“Icon” is a word that gets thrown around rather loosely these days in the world of wine, as it does everywhere else. It has attached itself to everything from vineyards with centuries-old reputations to the golden children of influential critics, or “movements” that will be all but forgotten decades from now. However, most of us would agree that there are a handful of wines that deserve this vaunted label. And figuring out what they have in common might yield some insight into what exactly it is that we oenophiles derive from our most cherished wines.
How does something even get into the running for iconic status? Price is certainly one factor, although that can easily be manipulated by producers who equate expensive with luxury, a classic tactic known as vanity pricing. Ratings and other critical acclaim are also necessary but insufficient on their own. Scarcity helps, as so few people have actually tasted the rarest wines that those who do often feel so fortunate that they either consciously or unconsciously convince themselves of their greatness.
History, and having a good story to tell, seem to be the indispensable X factors in a wine’s ultimate achievement of status. In Europe, where every other family producer can talk long into the night about generations of winemaking, the story needs a little something extra. Italy is an interesting country in that regard, both very old and in some ways very new. Among today’s quality-oriented Italian producers, few were making collectible bottles before the years of post-war prosperity that elevated wine producers from “mere farmers” to auteurs.
What's In A Name
Unlike in France, where Emperor Napoleon III created a fine wine juggernaut when he requested the 1855 classification of Bordeaux to rank its most prominent châteaux, and where Burgundy’s Benedictine and Cistercian monks laid the groundwork for today’s fetishised Grand Crus, Italy has suffered from a relative dearth of classification systems. This seems ironic given that the Chianti region (or technically the portion of it we call Chianti Classico today) was among the first wine regions to be officially delineated in 1716 by Cosimo III de Medici.
And yet, over three centuries, as a brand name Chianti has suffered thanks to a vast expansion of the territory, industrialised farming and rigid (and arguably counterproductive) prescriptions. Many of the region’s most prestigious wines don’t even feature the name Chianti on their label.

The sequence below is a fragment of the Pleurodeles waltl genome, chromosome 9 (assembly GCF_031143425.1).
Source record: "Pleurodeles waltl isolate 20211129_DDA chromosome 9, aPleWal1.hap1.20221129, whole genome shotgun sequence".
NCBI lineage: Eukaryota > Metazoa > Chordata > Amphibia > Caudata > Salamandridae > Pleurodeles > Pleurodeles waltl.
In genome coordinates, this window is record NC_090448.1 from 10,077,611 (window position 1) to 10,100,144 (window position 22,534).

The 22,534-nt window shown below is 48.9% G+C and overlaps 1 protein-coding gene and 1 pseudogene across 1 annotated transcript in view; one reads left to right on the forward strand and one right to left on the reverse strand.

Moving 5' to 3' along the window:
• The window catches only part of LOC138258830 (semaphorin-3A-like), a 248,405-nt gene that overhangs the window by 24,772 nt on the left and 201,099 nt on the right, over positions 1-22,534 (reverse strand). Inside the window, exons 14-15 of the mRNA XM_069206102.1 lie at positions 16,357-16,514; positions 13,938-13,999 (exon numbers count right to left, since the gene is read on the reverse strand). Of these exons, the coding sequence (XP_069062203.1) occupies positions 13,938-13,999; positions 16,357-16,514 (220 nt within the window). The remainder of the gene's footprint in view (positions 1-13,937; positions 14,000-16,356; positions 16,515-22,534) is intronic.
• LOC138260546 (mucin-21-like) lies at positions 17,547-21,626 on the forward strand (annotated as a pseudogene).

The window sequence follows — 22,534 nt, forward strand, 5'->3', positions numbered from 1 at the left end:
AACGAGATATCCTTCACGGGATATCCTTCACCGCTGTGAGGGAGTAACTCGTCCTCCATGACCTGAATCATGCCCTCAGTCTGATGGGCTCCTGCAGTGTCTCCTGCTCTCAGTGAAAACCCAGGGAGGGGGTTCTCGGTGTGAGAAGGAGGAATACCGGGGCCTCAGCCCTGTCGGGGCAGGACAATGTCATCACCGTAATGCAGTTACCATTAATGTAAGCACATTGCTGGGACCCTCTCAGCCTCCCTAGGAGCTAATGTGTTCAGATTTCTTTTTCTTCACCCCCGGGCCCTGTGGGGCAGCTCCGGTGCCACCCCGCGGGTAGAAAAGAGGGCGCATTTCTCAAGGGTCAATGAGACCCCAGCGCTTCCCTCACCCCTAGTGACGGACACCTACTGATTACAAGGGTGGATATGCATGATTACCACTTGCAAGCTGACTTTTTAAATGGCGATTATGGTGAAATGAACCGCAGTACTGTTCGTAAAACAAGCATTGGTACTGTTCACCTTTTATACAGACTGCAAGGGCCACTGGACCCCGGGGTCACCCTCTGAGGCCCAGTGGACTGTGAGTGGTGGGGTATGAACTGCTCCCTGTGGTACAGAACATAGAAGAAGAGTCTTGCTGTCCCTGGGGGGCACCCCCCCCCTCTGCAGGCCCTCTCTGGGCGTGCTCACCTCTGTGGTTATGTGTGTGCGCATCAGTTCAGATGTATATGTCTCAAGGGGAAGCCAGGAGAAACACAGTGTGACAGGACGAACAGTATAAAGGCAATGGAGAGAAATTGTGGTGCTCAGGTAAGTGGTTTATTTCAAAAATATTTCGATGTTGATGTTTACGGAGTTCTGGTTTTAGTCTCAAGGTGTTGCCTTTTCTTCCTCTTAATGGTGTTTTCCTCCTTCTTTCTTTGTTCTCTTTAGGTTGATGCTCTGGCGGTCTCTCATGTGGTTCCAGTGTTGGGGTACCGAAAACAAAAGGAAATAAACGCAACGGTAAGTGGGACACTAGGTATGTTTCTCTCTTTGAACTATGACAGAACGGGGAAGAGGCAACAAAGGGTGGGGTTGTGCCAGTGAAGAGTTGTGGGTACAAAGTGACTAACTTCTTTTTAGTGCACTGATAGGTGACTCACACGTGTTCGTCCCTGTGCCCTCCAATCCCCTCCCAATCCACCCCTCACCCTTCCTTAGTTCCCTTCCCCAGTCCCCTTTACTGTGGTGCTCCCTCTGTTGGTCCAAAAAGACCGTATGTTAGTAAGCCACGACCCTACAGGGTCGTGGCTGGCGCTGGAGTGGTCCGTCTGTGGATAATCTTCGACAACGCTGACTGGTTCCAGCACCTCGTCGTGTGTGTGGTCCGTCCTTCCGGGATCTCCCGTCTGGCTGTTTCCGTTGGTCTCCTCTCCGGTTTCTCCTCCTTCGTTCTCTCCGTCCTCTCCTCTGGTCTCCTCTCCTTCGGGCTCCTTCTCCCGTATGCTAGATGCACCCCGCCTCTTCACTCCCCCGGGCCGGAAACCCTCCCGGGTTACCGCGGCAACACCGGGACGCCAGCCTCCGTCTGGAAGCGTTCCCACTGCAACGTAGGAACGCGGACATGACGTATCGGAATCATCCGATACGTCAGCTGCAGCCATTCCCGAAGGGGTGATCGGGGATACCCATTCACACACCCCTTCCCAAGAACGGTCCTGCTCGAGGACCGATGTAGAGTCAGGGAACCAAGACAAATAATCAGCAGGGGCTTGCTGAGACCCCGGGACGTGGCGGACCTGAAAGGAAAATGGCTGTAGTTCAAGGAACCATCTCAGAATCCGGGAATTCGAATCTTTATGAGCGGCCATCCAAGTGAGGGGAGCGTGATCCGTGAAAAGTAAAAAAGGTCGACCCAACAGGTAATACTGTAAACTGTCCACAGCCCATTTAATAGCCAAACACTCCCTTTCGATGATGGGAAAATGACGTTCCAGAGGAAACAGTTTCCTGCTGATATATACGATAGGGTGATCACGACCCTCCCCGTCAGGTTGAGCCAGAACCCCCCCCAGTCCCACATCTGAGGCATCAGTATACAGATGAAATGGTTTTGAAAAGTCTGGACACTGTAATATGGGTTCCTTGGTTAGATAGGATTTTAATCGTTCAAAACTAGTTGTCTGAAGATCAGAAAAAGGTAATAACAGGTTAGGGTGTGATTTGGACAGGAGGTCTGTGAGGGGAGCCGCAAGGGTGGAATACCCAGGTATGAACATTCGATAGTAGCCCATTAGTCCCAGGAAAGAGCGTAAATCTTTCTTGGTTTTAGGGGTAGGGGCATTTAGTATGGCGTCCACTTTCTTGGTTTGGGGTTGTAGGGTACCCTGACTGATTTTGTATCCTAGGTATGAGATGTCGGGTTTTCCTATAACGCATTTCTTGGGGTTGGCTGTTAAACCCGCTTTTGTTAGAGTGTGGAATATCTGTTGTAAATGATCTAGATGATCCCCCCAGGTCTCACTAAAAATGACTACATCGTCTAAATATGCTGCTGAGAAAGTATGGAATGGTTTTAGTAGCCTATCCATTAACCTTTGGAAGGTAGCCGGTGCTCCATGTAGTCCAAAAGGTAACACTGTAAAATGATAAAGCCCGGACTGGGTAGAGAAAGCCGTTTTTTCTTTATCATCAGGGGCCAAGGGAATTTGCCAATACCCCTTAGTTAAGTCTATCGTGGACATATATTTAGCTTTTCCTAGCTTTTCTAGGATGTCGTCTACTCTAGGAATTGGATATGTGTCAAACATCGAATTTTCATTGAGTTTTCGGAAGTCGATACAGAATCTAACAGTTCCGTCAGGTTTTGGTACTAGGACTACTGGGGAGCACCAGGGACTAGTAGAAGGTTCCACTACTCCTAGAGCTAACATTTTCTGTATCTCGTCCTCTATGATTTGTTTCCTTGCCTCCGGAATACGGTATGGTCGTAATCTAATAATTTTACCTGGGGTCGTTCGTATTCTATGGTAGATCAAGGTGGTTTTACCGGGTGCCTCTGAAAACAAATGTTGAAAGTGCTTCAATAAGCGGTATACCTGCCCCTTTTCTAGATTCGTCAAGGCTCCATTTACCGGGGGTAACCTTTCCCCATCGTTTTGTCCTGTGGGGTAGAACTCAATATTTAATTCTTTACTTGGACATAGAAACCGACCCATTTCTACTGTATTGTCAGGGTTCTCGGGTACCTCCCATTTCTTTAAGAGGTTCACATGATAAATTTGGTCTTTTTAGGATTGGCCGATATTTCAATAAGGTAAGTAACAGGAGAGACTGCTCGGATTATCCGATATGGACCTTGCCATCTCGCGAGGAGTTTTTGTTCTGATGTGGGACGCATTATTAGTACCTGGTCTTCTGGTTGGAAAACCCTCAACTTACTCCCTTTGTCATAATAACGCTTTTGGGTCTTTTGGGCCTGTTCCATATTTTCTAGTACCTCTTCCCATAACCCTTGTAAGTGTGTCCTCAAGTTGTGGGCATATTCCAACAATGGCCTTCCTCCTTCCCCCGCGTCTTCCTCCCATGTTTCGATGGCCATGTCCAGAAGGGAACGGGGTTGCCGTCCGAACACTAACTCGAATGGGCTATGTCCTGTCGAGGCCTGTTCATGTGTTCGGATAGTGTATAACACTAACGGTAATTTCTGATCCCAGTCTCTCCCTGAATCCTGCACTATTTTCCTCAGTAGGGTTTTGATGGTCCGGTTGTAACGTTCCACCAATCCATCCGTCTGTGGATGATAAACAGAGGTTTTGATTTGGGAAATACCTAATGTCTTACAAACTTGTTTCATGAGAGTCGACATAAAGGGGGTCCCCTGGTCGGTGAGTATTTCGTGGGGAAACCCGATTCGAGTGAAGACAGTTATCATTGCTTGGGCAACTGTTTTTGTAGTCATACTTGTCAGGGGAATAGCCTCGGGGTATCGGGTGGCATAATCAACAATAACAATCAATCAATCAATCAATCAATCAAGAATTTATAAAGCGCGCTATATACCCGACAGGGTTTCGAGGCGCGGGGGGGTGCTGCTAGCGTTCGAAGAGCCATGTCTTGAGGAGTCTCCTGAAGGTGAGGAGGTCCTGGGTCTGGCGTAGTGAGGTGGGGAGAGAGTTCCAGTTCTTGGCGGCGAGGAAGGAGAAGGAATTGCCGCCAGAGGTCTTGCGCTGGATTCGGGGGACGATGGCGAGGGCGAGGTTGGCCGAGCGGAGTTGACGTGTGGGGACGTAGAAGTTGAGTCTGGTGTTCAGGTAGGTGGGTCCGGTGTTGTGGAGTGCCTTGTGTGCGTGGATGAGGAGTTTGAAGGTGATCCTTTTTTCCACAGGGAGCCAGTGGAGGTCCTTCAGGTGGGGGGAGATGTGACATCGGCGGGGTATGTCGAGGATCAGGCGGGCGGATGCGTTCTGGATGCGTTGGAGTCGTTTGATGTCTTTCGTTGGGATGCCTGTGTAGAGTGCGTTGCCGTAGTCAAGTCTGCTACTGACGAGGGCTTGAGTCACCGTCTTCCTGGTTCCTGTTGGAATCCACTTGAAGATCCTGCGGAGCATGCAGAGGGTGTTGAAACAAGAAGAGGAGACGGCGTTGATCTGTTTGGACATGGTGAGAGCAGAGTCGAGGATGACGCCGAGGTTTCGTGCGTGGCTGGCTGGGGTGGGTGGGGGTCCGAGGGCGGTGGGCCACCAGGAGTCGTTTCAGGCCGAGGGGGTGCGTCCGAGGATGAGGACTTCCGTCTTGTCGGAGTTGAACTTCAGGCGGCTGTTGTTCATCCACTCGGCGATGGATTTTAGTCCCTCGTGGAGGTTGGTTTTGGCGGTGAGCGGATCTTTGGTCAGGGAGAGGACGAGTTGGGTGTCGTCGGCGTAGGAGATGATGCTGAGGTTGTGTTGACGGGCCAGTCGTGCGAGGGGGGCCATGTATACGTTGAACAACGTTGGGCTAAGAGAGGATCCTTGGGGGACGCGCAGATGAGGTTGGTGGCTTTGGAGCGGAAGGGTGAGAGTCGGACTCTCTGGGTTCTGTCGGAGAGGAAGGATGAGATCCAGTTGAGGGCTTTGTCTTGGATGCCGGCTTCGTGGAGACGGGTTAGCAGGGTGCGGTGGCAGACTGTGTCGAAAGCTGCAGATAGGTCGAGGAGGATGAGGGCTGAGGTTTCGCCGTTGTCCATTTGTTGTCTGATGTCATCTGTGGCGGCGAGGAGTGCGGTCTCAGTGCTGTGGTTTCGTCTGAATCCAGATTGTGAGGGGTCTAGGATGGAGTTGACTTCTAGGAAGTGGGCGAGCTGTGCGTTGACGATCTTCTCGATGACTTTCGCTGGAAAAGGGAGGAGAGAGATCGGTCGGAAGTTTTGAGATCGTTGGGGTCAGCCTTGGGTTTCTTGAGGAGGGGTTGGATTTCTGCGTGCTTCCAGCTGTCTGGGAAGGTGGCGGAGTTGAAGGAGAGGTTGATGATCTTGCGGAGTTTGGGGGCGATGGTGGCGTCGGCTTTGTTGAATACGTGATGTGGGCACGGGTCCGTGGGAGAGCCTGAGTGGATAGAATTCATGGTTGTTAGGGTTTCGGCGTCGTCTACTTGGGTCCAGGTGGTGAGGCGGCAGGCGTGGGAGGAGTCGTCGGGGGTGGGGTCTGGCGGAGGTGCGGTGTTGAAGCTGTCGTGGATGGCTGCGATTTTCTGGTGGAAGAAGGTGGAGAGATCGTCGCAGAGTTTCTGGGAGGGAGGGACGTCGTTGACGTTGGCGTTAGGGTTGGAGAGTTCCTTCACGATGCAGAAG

The wines we think of today as Italy’s superstars, by contrast, often come from regions that the toga-draped Romans or even the Medici grand dukes would hardly recognise. The town of Montalcino was known throughout the Middle Ages for making a sweet moscatello, rather than its now famous dry red brunello. Piemonte, with its barolo and barbaresco, was not even a spot on the map for fine wine production in Roman times. The Bordeaux grapes cabernet sauvignon, cabernet franc and merlot have existed in the northeast of Italy for several centuries thanks to Austrian and French influences, but the idea of planting them in Maremma, a swampy area redrained by Mussolini in the 1930s, did not occur until the 20th century.
Staying True To Tradition
Such is the nature of Italian regionalism, or campanilismo, a phenomenon I addressed in last month’s column, that many Italians remain wary of innovation, especially any advance that is perceived as having come from abroad. In today’s climate, the word “modern” is anathema in Italian wine circles, while any linkage that can be drawn to tradition (even somebody else’s tradition, as seen in the open-armed embrace of Georgian-style amphora wines) is considered vital to cementing status as an icon.
Hence, Italy is a place where tradition and novelty coexist, albeit tensely, cheek by jowl. Usually, at the core of any of the most successful wines’ stories are a strong personality that confronts tradition and either boldly chooses to break with it, despite the possibility of ridicule, or adheres to it staunchly when others have blithely given it up. Sometimes success is immediate. Other times validation is a long time coming. Perhaps we only celebrate contrarians because, as in war, it is the victors who write history. Be that as it may, those stories are the ones that stick in our consciousness, elevating wine from a mere beverage to a symbol of belief in the vision of people who believe in themselves.
The following six artworks, called Visual Tasting Notes, and the accompanying texts are my own attempts to examine and explain the greatness of some of Italy’s wine icons. One 28x28 cm giclée print of each edition of 12 was sold along with the accompanying wine at the Gelardini and Romani auction in May. Proceeds from the remaining prints, which are available at Molde Fine Art in Hong Kong and Lullo Pampoulides in London, will go to the Italian Red Cross.